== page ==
How to Boost Your Immune System During Cold and Flu Season
By Dr. Taz Bhatia
Here we are again: heading into good ol’ cold and flu season. While you may not be able to avoid other people and children who are sniffling and coughing, you don’t have to be one of them! There are a lot of steps you can take to support and boost your body’s immune system to keep you strong and healthy.
First, it’s important to know what can cause you to be more susceptible to getting sick. Chronic stress, whatever the cause, affects your hormones and your digestive system, knocking them off balance, which can raise blood pressure and put a strain on your circulatory system—weakening your immune system. Sugary foods and alcohol can cause immune deficiencies. And while you can’t catch a cold from being cold, your body does have to work harder to stay warm, and that can affect your immune system, too.
That’s the bad news—but there’s plenty of good news. Today we know more than ever about keeping our bodies working in tip-top, illness-fighting shape by using food, natural supplements, and even scents as medicine. Here’s how:
Healing Foods for Immunity
Avoiding foods that cause inflammation, and focusing on eating those that reduce it, will help your body be ready to shut down any cold or flu that comes your way. The oldie but goodie—homemade chicken soup with garlic and ginger—is still one of my favorites. Since it’s a busy time of year, you may not have time to make soup from scratch. Thankfully you can buy anti-inflammatory, immune boosting ginger and garlic in supplement form. Ginger boosts your immune system by being a natural antibacterial, and soothing to an upset stomach. Garlic contains natural antibacterial and antiviral properties. I recommend looking for coated capsules that help the supplement dissolve in the intestine instead of the stomach—that way they won’t disturb the healthy bacteria in your gut.
Natural Supplements for Better Immune Function
One of my absolute favorite supplements for a strong immune system is astragalus root. It works to strengthen your immunity and helps your cells stay younger and stronger for longer. Much research is being done on astragalus root and its effects on telomeres, the marker on our DNA that can predict aging. For example, short telomeres indicate rapid aging, while longer telomeres are seen as more optimal. Take one dropper daily, and up to three droppers per day when feeling ill. One dropper typically contains 500 milligrams of astragalus root.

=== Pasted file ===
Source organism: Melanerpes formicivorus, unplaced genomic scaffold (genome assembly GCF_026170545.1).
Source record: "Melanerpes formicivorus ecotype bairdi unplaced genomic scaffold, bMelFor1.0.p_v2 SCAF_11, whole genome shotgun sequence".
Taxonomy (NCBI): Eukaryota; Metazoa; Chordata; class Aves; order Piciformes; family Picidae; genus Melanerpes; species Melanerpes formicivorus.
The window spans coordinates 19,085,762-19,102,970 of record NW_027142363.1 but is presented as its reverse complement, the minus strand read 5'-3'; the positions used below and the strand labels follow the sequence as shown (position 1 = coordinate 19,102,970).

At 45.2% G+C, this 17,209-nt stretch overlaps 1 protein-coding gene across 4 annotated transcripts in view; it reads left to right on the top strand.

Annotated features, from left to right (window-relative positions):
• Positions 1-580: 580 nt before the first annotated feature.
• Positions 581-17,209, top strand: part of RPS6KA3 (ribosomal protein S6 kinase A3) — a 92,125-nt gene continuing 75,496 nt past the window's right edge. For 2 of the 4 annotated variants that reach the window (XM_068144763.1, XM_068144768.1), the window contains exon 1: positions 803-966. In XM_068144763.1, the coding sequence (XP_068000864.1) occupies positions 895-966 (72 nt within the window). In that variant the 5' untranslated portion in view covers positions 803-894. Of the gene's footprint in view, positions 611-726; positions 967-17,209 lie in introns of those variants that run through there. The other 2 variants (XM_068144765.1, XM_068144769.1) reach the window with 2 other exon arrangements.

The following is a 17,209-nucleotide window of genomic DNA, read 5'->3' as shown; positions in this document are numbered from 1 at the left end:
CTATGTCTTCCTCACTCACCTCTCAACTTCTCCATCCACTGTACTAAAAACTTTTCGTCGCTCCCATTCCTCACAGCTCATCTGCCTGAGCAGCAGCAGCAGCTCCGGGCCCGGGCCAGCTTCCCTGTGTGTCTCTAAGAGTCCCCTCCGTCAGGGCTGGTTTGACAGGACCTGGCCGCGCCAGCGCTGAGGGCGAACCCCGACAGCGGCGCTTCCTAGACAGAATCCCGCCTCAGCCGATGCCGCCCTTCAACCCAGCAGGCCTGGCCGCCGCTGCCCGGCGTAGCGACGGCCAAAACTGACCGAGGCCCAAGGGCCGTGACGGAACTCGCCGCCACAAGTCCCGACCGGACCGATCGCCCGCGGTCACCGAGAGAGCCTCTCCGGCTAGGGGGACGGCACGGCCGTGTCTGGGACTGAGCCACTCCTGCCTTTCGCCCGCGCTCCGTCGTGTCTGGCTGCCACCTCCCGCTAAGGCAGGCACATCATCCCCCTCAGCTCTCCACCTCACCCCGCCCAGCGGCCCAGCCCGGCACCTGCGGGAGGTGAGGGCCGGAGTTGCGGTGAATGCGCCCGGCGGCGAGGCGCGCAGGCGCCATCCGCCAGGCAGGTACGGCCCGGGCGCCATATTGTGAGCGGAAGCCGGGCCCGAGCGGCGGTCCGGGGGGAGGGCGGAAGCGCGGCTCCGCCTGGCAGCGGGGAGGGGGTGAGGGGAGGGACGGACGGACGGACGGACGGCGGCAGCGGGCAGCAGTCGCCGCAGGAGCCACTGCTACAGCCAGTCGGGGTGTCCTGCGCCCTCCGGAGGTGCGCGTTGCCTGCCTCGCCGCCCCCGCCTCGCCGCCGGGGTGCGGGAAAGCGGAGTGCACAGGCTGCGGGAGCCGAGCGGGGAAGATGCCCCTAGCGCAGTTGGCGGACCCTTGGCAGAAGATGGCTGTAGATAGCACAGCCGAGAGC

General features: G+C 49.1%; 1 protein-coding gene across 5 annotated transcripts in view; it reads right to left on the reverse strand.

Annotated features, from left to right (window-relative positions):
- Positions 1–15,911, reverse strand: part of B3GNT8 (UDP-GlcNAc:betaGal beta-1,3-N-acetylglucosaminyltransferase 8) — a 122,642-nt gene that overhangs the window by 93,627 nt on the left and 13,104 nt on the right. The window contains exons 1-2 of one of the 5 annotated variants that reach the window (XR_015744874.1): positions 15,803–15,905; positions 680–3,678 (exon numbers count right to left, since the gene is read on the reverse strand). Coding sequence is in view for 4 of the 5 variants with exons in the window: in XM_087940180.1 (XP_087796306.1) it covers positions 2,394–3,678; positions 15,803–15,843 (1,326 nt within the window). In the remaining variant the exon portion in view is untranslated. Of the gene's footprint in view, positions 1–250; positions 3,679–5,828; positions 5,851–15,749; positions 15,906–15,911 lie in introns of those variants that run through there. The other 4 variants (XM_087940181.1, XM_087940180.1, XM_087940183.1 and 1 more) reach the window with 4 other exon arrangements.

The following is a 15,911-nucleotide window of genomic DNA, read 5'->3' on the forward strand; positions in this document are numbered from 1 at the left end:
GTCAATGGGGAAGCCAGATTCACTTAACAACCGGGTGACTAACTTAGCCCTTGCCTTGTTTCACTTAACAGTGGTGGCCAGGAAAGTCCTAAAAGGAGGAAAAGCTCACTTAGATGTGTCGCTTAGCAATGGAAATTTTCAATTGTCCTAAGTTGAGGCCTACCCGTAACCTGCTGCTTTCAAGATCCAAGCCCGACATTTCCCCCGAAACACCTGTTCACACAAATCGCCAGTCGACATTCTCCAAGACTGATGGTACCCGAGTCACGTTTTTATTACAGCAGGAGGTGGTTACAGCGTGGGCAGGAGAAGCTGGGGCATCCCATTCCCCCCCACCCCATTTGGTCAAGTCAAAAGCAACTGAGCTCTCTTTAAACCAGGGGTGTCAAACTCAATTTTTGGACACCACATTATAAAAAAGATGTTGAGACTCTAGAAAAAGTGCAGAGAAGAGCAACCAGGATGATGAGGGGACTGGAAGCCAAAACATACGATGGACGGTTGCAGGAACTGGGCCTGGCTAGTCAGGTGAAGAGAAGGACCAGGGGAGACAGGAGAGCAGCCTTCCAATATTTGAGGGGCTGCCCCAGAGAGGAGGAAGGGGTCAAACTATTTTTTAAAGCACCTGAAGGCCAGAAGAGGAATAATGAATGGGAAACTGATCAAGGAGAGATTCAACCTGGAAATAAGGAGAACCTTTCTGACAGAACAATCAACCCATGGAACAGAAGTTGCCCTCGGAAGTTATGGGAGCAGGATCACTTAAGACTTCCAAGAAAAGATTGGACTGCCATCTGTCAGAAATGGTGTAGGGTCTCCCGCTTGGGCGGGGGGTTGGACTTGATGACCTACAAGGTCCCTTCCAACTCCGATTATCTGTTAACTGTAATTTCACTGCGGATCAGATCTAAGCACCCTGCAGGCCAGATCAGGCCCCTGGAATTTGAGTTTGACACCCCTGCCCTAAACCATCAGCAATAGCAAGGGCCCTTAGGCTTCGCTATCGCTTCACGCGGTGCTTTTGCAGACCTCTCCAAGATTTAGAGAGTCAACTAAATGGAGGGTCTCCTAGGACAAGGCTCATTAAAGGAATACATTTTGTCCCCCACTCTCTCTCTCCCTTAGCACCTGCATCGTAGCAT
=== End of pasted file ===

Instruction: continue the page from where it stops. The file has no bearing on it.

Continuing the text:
A cup of tea seems to go perfectly with colder weather. I love making a tea with turmeric–it has fantastic anti-inflammatory properties and helps to balance hormones. Try this tea from my latest book Super Woman Rx. Add two teaspoons ground turmeric to a cup of boiling water. Add a black or green tea bag (both known to help the body fight viruses), and a teaspoon of honey (another of nature’s immune-building ingredients), and steep for five minutes. That’s a wellness powerhouse in one little cup.
Probiotics are important in rebalancing the microbiome (your gut), which is often considered command central of the immune system. Probiotic-rich foods include yogurt, bone broth, and kombucha (a fermented drink thought to have originated in Russia), but probiotics can also be taken as supplements. I suggest a probiotic that has five or six strains of bacteria and at least 20 billion colony-forming units, or CFU.
Restorative Aromas for Preventing Illness
Aromas influence the limbic system portion of the brain, which increases relaxation and lowers stress—two great ways to help your body boost its immune system. Frankincense releases congestion, peppermint energizes, and lavender relaxes and soothes. Diffusers for essential oils don’t cost a lot, they make your house smell great, and are devoid of toxins and chemicals.